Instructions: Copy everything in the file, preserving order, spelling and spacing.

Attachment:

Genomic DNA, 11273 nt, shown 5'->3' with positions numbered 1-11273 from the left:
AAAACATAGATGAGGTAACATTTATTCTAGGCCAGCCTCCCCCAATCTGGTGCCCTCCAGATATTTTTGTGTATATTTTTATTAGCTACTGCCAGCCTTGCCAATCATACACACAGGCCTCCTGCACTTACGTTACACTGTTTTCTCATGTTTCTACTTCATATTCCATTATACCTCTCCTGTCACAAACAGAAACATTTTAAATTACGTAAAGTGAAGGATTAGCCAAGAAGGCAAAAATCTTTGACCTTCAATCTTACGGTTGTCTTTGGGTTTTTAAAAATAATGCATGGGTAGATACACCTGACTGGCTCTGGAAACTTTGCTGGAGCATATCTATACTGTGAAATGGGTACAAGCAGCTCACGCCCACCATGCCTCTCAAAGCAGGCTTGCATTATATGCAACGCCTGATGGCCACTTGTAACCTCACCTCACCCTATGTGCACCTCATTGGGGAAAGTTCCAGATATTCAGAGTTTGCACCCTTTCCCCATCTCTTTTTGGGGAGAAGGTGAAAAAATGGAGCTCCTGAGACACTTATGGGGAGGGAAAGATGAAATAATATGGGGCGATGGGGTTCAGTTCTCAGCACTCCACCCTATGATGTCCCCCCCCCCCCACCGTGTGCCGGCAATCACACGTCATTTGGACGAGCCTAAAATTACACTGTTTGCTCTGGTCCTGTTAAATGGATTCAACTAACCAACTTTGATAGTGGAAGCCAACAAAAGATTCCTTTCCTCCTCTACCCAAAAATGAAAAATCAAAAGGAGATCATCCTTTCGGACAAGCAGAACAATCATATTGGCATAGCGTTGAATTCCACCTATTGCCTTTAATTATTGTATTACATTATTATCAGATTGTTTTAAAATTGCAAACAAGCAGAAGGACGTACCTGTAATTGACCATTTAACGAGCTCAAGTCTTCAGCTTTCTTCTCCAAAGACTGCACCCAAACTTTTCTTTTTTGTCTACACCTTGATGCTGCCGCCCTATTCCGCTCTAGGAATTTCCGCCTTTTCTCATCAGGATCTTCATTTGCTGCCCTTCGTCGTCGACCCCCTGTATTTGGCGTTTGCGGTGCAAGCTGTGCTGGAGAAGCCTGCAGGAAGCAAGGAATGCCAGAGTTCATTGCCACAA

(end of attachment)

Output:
Genomic DNA, 11273 nt, shown 5'->3' with positions numbered 1-11273 from the left:
AAAACATAGATGAGGTAACATTTATTCTAGGCCAGCCTCCCCCAATCTGGTGCCCTCCAGATATTTTTGTGTATATTTTTATTAGCTACTGCCAGCCTTGCCAATCATACACACAGGCCTCCTGCACTTACGTTACACTGTTTTCTCATGTTTCTACTTCATATTCCATTATACCTCTCCTGTCACAAACAGAAACATTTTAAATTACGTAAAGTGAAGGATTAGCCAAGAAGGCAAAAATCTTTGACCTTCAATCTTACGGTTGTCTTTGGGTTTTTAAAAATAATGCATGGGTAGATACACCTGACTGGCTCTGGAAACTTTGCTGGAGCATATCTATACTGTGAAATGGGTACAAGCAGCTCACGCCCACCATGCCTCTCAAAGCAGGCTTGCATTATATGCAACGCCTGATGGCCACTTGTAACCTCACCTCACCCTATGTGCACCTCATTGGGGAAAGTTCCAGATATTCAGAGTTTGCACCCTTTCCCCATCTCTTTTTGGGGAGAAGGTGAAAAAATGGAGCTCCTGAGACACTTATGGGGAGGGAAAGATGAAATAATATGGGGCGATGGGGTTCAGTTCTCAGCACTCCACCCTATGATGTCCCCCCCCCCCCACCGTGTGCCGGCAATCACACGTCATTTGGACGAGCCTAAAATTACACTGTTTGCTCTGGTCCTGTTAAATGGATTCAACTAACCAACTTTGATAGTGGAAGCCAACAAAAGATTCCTTTCCTCCTCTACCCAAAAATGAAAAATCAAAAGGAGATCATCCTTTCGGACAAGCAGAACAATCATATTGGCATAGCGTTGAATTCCACCTATTGCCTTTAATTATTGTATTACATTATTATCAGATTGTTTTAAAATTGCAAACAAGCAGAAGGACGTACCTGTAATTGACCATTTAACGAGCTCAAGTCTTCAGCTTTCTTCTCCAAAGACTGCACCCAAACTTTTCTTTTTTGTCTACACCTTGATGCTGCCGCCCTATTCCGCTCTAGGAATTTCCGCCTTTTCTCATCAGGATCTTCATTTGCTGCCCTTCGTCGTCGACCCCCTGTATTTGGCGTTTGCGGTGCAAGCTGTGCTGGAGAAGCCTGCAGGAAGCAAGGAATGCCAGAGTTCATTGCCACAA